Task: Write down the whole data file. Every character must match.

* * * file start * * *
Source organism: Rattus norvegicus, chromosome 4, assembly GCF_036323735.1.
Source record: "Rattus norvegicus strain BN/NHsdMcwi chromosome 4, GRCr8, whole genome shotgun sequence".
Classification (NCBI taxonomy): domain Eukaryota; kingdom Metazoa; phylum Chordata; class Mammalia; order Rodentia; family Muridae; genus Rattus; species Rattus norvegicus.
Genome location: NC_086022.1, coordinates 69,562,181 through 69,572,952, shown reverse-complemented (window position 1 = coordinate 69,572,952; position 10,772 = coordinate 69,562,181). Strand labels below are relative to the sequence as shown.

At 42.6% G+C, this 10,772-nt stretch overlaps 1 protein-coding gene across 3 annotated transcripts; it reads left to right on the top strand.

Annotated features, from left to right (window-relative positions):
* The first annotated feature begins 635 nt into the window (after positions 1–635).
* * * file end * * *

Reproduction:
Source organism: Rattus norvegicus, chromosome 4, assembly GCF_036323735.1.
Source record: "Rattus norvegicus strain BN/NHsdMcwi chromosome 4, GRCr8, whole genome shotgun sequence".
Classification (NCBI taxonomy): domain Eukaryota; kingdom Metazoa; phylum Chordata; class Mammalia; order Rodentia; family Muridae; genus Rattus; species Rattus norvegicus.
Genome location: NC_086022.1, coordinates 69,562,181 through 69,572,952, shown reverse-complemented (window position 1 = coordinate 69,572,952; position 10,772 = coordinate 69,562,181). Strand labels below are relative to the sequence as shown.

At 42.6% G+C, this 10,772-nt stretch overlaps 1 protein-coding gene across 3 annotated transcripts; it reads left to right on the top strand.

Annotated features, from left to right (window-relative positions):
* The first annotated feature begins 635 nt into the window (after positions 1–635).